Report

Ubiquitin-Binding Domains in Y-Family Polymerases Regulate Translesion Synthesis

Science  16 Dec 2005:
Vol. 310, Issue 5755, pp. 1821-1824
DOI: 10.1126/science.1120615

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Abstract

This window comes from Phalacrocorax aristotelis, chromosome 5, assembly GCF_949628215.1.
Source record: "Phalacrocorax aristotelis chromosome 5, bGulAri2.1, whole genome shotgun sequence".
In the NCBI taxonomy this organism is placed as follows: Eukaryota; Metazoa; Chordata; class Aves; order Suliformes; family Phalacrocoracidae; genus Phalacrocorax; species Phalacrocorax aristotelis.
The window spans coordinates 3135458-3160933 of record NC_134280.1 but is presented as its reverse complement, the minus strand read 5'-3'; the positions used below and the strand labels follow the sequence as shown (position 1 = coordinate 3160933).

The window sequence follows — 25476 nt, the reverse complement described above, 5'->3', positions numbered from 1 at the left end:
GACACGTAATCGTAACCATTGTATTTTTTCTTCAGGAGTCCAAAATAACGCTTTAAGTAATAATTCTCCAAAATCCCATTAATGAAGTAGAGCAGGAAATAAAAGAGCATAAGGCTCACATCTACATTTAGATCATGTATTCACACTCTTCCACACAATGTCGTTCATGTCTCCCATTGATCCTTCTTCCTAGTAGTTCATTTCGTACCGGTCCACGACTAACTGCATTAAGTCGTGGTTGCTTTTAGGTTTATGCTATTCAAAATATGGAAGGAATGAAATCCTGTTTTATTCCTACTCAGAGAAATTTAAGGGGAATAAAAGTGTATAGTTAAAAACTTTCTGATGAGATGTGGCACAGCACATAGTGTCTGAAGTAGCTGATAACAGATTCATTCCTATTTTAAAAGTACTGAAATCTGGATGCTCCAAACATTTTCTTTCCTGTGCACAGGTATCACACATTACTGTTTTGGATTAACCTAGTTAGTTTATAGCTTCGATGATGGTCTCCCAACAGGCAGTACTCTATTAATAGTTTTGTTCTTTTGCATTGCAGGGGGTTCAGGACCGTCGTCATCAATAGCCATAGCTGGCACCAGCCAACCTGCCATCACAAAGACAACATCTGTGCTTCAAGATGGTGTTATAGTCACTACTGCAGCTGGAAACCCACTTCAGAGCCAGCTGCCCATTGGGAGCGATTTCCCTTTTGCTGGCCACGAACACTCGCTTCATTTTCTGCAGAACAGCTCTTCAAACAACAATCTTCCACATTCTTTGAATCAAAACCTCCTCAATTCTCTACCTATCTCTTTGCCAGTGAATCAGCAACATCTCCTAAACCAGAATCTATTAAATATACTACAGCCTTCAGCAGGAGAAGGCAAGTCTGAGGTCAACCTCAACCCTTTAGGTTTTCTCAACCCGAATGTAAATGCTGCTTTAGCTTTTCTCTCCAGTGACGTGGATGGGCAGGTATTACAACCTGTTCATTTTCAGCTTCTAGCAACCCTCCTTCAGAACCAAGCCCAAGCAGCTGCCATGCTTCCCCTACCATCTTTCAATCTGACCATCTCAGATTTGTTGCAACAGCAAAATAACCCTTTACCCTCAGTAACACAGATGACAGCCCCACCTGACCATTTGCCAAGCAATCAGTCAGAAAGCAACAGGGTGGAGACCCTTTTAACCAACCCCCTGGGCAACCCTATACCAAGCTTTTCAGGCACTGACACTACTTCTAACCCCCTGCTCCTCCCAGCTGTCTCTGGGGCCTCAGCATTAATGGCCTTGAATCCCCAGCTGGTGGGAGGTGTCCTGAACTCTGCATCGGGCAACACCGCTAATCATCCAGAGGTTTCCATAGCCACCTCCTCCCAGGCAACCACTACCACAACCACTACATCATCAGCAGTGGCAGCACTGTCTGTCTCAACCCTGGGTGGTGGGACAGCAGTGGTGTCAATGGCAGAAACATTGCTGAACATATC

Translesion synthesis (TLS) is the major pathway by which mammalian cells replicate across DNA lesions. Upon DNA damage, ubiquitination of proliferating cell nuclear antigen (PCNA) induces bypass of the lesion by directing the replication machinery into the TLS pathway. Yet, how this modification is recognized and interpreted in the cell remains unclear. Here we describe the identification of two ubiquitin (Ub)–binding domains (UBM and UBZ), which are evolutionarily conserved in all Y-family TLS polymerases (pols). These domains are required for binding of polη and polι to ubiquitin, their accumulation in replication factories, and their interaction with monoubiquitinated PCNA. Moreover, the UBZ domain of polη is essential to efficiently restore a normal response to ultraviolet irradiation in xeroderma pigmentosum variant (XP-V) fibroblasts. Our results indicate that Ub-binding domains of Y-family polymerases play crucial regulatory roles in TLS.

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